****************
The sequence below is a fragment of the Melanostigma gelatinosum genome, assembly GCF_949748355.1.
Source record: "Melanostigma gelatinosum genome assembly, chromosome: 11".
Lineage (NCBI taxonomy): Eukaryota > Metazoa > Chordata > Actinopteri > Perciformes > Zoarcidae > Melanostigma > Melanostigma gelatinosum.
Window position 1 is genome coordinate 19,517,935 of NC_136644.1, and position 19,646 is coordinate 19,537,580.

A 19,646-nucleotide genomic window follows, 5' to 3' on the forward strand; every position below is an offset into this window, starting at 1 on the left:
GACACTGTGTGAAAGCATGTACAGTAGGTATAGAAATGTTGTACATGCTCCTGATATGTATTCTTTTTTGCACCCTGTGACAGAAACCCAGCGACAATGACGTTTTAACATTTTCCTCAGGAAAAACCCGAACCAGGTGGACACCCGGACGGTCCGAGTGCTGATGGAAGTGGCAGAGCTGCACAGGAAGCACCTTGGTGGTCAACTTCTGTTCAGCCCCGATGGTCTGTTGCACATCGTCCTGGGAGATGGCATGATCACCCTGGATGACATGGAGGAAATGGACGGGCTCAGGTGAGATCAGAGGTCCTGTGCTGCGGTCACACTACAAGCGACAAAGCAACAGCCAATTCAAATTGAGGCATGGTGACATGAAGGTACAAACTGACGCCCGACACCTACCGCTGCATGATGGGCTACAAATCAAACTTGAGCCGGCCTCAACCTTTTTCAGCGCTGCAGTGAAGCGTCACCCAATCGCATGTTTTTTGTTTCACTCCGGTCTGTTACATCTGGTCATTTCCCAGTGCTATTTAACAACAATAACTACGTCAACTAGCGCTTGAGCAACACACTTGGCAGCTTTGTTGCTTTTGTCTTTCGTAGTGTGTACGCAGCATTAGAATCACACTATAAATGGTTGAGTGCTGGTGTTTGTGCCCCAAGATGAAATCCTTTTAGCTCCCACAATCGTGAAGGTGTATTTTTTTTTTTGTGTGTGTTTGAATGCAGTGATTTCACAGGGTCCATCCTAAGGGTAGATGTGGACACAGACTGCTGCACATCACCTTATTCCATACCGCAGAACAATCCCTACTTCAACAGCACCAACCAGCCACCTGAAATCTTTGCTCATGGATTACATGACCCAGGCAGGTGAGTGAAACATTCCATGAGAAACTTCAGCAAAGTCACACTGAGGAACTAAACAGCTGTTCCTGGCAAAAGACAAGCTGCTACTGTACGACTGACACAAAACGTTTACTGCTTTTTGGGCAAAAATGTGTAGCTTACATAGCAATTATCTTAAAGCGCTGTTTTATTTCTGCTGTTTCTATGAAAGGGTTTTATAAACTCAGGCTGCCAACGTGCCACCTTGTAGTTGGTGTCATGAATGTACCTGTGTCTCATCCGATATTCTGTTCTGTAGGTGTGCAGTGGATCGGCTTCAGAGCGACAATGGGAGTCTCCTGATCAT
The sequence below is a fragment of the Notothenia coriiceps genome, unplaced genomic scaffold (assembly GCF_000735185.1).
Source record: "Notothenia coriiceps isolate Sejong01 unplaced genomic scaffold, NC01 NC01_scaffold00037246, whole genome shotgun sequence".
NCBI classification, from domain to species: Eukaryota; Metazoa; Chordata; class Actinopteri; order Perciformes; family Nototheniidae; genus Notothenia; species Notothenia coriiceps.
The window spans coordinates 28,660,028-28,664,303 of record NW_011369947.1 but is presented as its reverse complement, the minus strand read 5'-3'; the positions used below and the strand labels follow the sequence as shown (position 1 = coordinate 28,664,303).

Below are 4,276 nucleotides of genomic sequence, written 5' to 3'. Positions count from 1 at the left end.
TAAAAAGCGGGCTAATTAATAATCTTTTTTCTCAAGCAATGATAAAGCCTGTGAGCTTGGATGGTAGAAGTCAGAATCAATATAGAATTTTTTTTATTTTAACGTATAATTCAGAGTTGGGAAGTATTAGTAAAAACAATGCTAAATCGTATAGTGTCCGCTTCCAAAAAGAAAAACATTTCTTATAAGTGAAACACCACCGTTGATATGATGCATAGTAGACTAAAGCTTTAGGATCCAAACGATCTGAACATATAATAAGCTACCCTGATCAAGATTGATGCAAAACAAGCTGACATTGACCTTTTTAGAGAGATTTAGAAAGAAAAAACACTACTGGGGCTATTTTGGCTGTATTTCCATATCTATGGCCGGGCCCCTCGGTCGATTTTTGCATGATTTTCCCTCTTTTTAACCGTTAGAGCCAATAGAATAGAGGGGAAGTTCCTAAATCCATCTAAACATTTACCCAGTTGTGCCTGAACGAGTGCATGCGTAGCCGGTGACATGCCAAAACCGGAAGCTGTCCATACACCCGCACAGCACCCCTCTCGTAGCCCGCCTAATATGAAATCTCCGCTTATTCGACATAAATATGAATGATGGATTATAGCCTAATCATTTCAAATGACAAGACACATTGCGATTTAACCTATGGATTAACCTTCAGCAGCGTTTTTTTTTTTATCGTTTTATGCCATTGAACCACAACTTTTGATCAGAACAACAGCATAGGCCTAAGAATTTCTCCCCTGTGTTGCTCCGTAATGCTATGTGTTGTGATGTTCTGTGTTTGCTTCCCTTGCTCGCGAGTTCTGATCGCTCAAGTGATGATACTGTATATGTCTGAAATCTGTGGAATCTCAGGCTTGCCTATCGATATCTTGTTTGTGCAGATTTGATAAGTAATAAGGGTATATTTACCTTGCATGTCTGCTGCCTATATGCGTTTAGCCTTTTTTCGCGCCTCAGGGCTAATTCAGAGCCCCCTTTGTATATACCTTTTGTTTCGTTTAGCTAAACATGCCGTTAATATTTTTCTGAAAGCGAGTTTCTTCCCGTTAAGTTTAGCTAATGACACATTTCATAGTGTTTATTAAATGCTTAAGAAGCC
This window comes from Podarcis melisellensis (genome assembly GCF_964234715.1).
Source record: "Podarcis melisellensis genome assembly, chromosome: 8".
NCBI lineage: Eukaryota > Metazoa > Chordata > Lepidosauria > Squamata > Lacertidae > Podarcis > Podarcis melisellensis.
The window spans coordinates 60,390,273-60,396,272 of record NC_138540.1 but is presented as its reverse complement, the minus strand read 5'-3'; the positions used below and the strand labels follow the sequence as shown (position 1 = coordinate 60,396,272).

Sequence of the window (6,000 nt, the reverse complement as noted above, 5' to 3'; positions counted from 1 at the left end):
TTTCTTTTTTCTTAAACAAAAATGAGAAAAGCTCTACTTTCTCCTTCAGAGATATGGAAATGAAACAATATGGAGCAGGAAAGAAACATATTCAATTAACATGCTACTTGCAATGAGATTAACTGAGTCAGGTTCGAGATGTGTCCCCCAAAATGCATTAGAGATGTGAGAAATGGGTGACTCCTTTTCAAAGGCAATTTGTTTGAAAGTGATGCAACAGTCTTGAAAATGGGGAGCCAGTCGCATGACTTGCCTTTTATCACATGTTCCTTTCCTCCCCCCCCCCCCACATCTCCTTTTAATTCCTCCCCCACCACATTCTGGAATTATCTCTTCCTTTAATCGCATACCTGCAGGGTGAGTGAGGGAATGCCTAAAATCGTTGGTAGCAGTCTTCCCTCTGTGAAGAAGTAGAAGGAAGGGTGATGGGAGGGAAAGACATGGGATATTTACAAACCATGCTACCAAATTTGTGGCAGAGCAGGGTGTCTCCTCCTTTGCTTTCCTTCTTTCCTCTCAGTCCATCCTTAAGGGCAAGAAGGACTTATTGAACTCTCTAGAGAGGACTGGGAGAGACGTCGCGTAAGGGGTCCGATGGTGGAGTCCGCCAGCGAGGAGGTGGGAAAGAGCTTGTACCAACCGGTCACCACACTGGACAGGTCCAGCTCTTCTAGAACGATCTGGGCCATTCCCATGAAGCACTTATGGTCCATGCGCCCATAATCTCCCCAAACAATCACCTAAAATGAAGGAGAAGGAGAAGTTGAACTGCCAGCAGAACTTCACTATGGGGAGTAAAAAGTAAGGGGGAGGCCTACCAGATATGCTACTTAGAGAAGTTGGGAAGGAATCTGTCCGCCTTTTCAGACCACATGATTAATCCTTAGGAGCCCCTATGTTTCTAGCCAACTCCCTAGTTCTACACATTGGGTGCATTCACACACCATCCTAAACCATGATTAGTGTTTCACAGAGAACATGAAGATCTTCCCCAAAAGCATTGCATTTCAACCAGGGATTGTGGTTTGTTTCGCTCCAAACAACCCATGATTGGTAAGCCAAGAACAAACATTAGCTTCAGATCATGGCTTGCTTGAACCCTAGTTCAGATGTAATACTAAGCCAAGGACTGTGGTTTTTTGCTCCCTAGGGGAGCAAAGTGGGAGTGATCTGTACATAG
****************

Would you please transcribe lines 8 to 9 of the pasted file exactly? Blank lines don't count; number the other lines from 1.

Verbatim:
Source record: "Notothenia coriiceps isolate Sejong01 unplaced genomic scaffold, NC01 NC01_scaffold00037246, whole genome shotgun sequence".
NCBI classification, from domain to species: Eukaryota; Metazoa; Chordata; class Actinopteri; order Perciformes; family Nototheniidae; genus Notothenia; species Notothenia coriiceps.